SANTA BARBARA, Calif. - The latest numbers on COVID-19 cases has dropped to barely a blip on the screen in the last reporting period.
19 cases were reported, with zero deaths and empty Intensive Care Unit beds. This, by no means, is the end of the line as health officials will be quick to tell the public. This is the lowest number of ICU cases "since we started tracking last April 2020," said Santa Barbara County Health Director Dr. Van Do-Reynoso.
She says the county will remain in the Orange tier for now, and has not met the requirements to go to a lower or yellow tier.
The latest numbers show county residents 16 years of age or older that are fully vaccinated is now at 48.6 percent.
For those getting one shot there is a 62 percent level.
Supervisor Joan Hartmann says while the numbers are good, the goal is, "we need to get to 80 percent." She encouraged all efforts to continue to do community outreach because, "it matters for your family and your community."
Widespread efforts are underway to get as many people vaccinated as possible, leaving no gaps in the health safety net that would possibly allow the virus to spread or a variant to take hold.
Santa Barbara County Supervisors have been encouraged by the latest information, but continue to urge the public to complete their vaccinations.
Supervisor Das Williams says, "Everyone wants this chapter of their lives to be over."
He says the way to do that is to get to "herd immunity as soon as possible." He says the new information about vaccinations for lower age groups will add another demographic for the calculations.
Do Reynoso says she believes children need to be included in the drive to complete vaccinations because they can transmit the virus.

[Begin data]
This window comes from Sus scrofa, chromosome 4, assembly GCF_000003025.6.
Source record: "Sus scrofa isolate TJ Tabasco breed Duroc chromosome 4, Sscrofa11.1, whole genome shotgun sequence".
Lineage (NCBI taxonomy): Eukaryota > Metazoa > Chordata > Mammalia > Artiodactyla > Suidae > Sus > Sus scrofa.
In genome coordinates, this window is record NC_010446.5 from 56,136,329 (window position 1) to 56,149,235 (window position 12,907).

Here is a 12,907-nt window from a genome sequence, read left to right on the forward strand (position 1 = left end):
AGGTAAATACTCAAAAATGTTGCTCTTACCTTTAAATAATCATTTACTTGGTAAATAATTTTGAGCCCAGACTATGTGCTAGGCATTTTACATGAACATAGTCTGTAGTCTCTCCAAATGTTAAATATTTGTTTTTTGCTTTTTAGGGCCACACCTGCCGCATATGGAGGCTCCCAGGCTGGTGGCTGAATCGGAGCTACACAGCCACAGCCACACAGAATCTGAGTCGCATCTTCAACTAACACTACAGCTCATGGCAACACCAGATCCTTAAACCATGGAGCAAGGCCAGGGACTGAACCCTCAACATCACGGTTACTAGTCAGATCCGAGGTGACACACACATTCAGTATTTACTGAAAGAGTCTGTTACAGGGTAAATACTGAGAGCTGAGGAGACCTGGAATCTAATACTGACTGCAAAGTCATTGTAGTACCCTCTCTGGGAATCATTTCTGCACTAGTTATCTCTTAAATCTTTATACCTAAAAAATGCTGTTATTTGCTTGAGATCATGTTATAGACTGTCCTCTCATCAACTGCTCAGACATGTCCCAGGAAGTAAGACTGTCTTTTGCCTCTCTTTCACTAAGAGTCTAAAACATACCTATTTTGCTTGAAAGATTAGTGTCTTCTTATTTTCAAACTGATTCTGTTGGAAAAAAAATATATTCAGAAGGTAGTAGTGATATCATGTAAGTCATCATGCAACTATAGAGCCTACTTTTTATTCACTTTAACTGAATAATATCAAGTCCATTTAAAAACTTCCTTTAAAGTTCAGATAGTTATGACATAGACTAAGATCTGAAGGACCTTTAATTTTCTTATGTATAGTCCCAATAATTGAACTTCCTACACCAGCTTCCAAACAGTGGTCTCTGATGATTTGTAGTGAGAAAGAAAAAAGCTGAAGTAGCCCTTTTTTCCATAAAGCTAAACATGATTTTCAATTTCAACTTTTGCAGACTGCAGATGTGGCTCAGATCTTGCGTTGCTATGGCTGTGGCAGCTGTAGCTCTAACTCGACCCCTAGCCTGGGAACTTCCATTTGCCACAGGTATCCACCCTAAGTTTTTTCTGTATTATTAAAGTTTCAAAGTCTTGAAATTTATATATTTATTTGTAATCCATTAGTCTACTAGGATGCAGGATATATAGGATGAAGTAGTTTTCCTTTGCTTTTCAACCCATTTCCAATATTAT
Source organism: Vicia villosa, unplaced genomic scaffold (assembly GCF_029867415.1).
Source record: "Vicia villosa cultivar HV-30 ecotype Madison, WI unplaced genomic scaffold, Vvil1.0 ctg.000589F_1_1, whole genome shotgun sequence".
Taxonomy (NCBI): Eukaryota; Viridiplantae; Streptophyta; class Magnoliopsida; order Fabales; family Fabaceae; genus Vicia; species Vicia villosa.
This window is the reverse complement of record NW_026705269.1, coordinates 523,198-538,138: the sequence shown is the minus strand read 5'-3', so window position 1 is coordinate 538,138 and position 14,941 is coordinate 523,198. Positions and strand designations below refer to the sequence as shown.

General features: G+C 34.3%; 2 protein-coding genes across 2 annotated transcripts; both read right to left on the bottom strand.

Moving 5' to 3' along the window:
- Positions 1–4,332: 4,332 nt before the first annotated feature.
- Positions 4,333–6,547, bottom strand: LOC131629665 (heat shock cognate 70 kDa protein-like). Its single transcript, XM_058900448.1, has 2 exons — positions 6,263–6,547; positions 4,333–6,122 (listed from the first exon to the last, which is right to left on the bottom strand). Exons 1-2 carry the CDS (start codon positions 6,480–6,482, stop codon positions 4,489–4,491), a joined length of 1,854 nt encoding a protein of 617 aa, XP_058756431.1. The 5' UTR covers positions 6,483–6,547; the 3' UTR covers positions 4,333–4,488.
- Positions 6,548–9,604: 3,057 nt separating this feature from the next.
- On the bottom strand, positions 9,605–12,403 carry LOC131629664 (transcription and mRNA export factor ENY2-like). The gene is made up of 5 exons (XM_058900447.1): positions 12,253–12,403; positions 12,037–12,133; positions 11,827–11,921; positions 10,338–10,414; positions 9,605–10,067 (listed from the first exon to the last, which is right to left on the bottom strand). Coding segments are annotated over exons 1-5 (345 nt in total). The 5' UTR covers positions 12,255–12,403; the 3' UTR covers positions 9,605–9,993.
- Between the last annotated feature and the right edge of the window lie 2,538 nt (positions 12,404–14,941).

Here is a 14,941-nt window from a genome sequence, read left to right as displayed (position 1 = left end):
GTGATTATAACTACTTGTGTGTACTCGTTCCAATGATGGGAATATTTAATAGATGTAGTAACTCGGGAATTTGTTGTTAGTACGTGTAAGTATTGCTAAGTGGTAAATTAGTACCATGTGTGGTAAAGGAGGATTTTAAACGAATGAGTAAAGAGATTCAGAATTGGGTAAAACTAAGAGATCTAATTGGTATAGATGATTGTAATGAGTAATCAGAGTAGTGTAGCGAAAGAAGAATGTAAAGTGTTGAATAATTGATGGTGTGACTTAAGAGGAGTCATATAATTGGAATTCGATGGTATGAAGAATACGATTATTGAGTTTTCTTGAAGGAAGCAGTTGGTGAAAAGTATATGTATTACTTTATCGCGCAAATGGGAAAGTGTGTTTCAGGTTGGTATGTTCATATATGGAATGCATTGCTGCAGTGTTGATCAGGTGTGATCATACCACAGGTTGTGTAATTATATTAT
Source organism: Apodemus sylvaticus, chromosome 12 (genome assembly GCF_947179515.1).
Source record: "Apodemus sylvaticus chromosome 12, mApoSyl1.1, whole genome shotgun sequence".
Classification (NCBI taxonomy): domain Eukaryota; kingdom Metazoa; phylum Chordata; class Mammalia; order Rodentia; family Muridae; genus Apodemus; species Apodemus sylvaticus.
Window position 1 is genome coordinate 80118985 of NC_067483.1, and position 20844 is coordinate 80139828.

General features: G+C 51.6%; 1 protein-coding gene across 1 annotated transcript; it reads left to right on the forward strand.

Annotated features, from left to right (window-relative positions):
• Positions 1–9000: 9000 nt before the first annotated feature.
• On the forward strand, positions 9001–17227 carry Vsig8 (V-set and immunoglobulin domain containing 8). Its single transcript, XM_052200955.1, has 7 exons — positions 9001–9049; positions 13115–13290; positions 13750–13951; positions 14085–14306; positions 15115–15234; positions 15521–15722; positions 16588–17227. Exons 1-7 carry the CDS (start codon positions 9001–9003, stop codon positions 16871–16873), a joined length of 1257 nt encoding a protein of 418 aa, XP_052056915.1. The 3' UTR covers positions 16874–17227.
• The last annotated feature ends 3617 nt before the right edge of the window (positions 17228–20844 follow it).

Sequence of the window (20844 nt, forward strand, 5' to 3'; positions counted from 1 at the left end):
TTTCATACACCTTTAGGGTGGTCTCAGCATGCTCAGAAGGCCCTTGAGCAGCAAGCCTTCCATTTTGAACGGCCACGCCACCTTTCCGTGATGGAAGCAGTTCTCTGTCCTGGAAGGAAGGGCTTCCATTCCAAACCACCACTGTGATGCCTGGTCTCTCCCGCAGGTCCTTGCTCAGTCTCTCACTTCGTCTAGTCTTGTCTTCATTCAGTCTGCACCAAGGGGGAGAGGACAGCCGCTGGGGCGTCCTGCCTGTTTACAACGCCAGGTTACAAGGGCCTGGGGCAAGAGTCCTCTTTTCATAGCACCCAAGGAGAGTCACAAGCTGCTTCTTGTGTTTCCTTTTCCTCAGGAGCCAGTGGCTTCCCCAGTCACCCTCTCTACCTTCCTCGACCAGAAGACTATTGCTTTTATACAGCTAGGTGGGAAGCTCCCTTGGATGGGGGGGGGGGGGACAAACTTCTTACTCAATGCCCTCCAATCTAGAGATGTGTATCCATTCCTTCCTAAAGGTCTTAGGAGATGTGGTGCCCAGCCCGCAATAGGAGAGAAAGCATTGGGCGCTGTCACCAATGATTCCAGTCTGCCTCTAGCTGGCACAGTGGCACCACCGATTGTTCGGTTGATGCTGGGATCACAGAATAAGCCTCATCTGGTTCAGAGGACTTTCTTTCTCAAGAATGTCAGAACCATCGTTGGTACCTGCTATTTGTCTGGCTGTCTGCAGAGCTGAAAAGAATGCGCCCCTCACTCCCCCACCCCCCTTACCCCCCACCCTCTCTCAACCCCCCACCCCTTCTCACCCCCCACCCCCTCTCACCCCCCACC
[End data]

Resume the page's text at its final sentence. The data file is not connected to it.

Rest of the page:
The state is hoping to reopen by mid-June just before the start of summer.
The upcoming Memorial Day weekend will be the anniversary of the outside dining permission allowed in the City of Santa Barbara.
Supervisor Steve Lavagnino said, "One in three vaccinations in Northern Santa Barbara County has taken place at Allan Hancock College." He made note of this as the college is set to celebrate its 100th anniversary later this month.
There are many interpretations of the changing rules on wearing masks indoors when less than six feet from each other. The California Occupational Safety and Health rules still require them, but changes could be made after a meeting on May 20.
Lavagnino says he wants to show the public the return to normal as soon as possible. The board was among the first to wear masks at its meeting and with that he says, "we need to be just as swift in removing them when they don't make sense anymore."
Chairman of the Board of Supervisors Bob Nelson says he has information that more people would get their vaccinations if "masks would go away."
Fully vaccination members of the public continues to be the statistical group used by the state to determine the population percentage that has been protected. One suggestion has been to also add in the number of people that have gone through COVID, but health officials do not agree. They have strongly encouraged those with COVID to also get vaccinated.
"Risks are low but the risks of having an insufficient number of people vaccinated are high," said Williams who is concerned about where the numbers are in the current report.
The supervisors talked about techniques for communicating their message without "shaming" those who have not received their vaccination.